Today, I am happy to welcome David Blixt here to A Bookish Affair!
A huge component to what writers of Historical Fiction do is write about real people. That’s a huge component of what the readers are looking for – not just the clothes and habits of a distant time, but the flesh-and-blood beings who wore those clothes and had those habits.
One type of HF novel that take a fictional lead character and sets him or her in real places, interweaving them into the action – Lymond, Sharpe, Flashman, Aubrey, to name just a few stellar examples.
Then there’s the other kind, when the author takes a real person, a person who existed in history, and breathes new life into them on the page. Penman’s Dickon, McCullough’s Caesar, Gortner’s Isabella, Moran’s Nefertiti all leap to mind amid a wide sea of others.
Having done both, I find the first far easier. Inserting fictional characters with their own back stories, motives, and desires into history is great fun, allowing them to influence real events while not needing them to conform to someone’s facts. In those novels, real people become the supporting cast, fixed points that my fictional ones can move around.
To me, writing a novel entirely about real people is far more challenging. Bad enough if it’s someone obscure, largely forgotten by history (like, say, Dante’s son Pietro). It’s even more daunting to take someone already famous and write a tale that is at once interesting and true – true to history, true to our perception, and true to the zeitgeist, how the culture perceives that person.
I’ve found that writing a real person well depends greatly upon three things: Truth, Motive, and Tone.
Truth is most often thought to be found in facts – who did what, when. Some people are better documented than others, which is both a help and a hindrance – more signposts to guide the story, less wiggle-room to play.
Yet facts don’t tell the story. Motive does. Because the best stories don’t just tell us what the person did. They give us the why. And the why should surprise us. Figuring out why historical figures did what they did is the great joy in these kinds of novels, and I think why most of us write and read them. It’s like being a detective, examining clues among the sources to determine the link of events that brought Caesar to cross the Rubicon, or Elizabeth to order the death of her cousin Mary, Queen of Scots.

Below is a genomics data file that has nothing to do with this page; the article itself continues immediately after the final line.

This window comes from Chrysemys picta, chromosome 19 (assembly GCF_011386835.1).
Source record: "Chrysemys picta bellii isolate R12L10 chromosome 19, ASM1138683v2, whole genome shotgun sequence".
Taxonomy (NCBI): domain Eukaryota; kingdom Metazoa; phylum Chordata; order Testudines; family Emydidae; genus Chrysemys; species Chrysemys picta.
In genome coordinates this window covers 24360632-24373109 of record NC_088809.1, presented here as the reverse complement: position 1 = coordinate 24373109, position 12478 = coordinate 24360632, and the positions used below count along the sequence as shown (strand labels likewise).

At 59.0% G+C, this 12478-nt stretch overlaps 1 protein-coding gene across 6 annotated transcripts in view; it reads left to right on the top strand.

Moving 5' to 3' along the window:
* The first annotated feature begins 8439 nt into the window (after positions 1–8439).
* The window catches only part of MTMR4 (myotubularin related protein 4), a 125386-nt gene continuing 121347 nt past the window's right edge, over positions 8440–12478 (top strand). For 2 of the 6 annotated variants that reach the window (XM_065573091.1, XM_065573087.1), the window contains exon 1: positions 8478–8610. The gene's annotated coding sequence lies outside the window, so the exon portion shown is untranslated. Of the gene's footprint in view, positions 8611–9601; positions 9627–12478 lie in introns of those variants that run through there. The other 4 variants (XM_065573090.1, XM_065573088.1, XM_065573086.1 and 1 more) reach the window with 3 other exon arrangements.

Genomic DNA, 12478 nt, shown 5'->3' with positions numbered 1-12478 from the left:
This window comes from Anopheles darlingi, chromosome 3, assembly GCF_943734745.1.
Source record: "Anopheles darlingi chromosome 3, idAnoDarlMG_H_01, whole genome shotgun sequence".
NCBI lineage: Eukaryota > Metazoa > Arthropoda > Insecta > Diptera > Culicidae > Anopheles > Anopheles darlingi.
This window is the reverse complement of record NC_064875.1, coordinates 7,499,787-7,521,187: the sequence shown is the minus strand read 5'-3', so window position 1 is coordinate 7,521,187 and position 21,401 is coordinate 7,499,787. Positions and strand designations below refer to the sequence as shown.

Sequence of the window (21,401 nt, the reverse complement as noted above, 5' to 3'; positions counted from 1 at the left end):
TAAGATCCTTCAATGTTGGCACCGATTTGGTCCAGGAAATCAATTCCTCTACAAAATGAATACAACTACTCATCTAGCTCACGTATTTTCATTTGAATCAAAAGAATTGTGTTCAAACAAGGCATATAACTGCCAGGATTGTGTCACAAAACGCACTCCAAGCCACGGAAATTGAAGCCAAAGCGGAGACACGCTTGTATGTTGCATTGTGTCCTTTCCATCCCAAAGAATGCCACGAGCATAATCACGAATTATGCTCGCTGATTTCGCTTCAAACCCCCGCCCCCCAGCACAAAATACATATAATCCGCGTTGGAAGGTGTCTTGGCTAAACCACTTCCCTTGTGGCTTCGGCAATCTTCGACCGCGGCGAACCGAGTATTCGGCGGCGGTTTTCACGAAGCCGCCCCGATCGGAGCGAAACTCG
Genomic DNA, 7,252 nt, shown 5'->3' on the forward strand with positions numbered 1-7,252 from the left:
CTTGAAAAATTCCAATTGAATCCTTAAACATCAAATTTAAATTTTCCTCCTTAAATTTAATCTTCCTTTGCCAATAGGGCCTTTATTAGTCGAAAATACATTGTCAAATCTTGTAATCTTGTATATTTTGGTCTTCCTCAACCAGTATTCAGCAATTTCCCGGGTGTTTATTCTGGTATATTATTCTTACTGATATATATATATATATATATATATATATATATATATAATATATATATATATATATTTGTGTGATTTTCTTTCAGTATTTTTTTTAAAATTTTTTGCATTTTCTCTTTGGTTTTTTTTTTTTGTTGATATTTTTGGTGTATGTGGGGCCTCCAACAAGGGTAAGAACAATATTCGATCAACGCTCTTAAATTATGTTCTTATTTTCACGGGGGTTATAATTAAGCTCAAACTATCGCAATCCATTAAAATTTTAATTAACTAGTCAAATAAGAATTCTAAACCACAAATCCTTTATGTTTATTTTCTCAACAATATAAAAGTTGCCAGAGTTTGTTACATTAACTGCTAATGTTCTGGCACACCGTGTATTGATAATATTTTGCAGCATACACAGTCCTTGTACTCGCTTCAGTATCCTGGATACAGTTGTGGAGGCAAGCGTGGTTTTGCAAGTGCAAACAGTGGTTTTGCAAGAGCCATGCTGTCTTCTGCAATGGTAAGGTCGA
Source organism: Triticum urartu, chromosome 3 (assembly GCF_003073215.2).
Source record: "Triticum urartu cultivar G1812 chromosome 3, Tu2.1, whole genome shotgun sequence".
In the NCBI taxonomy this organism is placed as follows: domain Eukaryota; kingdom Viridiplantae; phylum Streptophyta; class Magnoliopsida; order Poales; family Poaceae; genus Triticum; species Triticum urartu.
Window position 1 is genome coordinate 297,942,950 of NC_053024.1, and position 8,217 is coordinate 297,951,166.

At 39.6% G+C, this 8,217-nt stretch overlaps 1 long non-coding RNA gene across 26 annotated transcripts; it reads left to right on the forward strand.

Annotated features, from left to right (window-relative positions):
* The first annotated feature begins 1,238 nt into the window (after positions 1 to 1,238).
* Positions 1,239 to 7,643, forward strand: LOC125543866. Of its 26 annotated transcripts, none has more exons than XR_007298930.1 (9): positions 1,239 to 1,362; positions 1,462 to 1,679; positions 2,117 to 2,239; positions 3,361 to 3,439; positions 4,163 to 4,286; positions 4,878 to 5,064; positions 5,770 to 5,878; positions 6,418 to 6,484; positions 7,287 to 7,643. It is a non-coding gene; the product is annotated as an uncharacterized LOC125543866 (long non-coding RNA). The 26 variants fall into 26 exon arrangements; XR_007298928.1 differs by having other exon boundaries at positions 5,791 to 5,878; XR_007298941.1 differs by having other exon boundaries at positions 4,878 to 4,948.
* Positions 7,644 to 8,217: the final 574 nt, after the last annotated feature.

To me, it’s also important to flout preconceptions. If I’m telling the readers what they already know, why am I writing? Which brings us not just to character motives, but the author’s as well. Take for example Sharon Kay Penman’s portrayal of Richard III, which turns Dickon into a noble and good man, thus flipping Shakespeare’s version on its head.
Shakespeare himself performed a similar feat with Brutus. Until he set his quill to inking down the play Julius Caesar, Brutus lived in Hell with Judas and Cassius, the great betrayers. But Shakespeare’s play has revivified Marcus Brutus, redefining him for the last four hundred years as an honorable man who did a bad thing for the right reasons. That’s the power of a good story.
That’s also the tricky part. The author’s motives matter just as much as the character’s. For example, when writing The Master Of Verona, I fell in love with Cangrande della Scala, worshiping him just as much as my lead character did. So I had to turn it around and give him feet of clay. Because no matter how much you admire or loathe a figure from history, it’s important to keep them human. Archetypes are not, in themselves, interesting – look at the plays from the early English Renaissance, the Mystery Plays with characters like Greed and Charity doing battle. Those are far less interesting than complex and contradictory people. No one is just one thing. Which is why Shakespeare’s plays are still read today the world over, while the Mystery Plays have vanished entirely.
Shakespeare. Elizabeth. Mary, Queen of Scots. Theatre. I’m not using these examples lightly – though in HER MAJESTY’S WILL I’ve treated them very lightly indeed. Which brings us to the final aspect of determining a good novel – Tone.
Most often the tone of Historical Fiction is serious – This Is What Happened. These are the novels I love. Yet there always are exceptions, of which the Flashman novels but one brilliant example of where the author’s chief intent is not to inform or educate, but simply to entertain.
That was my aim with HER MAJESTY’S WILL, which is a romp and meant to be. I don’t for a second want anyone to take the novel seriously, except as a rollicking good story. Because while I’ve contradicted no fact, I’ve not hewed close to the probable either. This is a wonderful What-If, a ridiculous conjecture about how Will Shakespeare came to London, before he ever set his quill to paper, and accidentally became a spy.
Which, oddly, brings us back around to Truth. Just as in Shakespeare’s silliest plays there are glimpses of human truths, it was my aim to portray a Will Shakespeare who, if he didn’t exist, should have. Even if the story I tell is preposterous, I wanted to breathe life into Will and Kit and the rest of my cast in a genuine way, giving glimpses of the people I think they were. Or could have been. Or might have been.
That was my Motive – through a ridiculous Tone, explore the gaps in the Facts to expose a Truth. I’ll let you judge if I’ve succeeded. Just know that I was smiling the whole time I wrote it.
I am pleased to be able to give away an ebook copy of Her Majesty's Will (open internationally). Just fill out the Rafflecopter form below.
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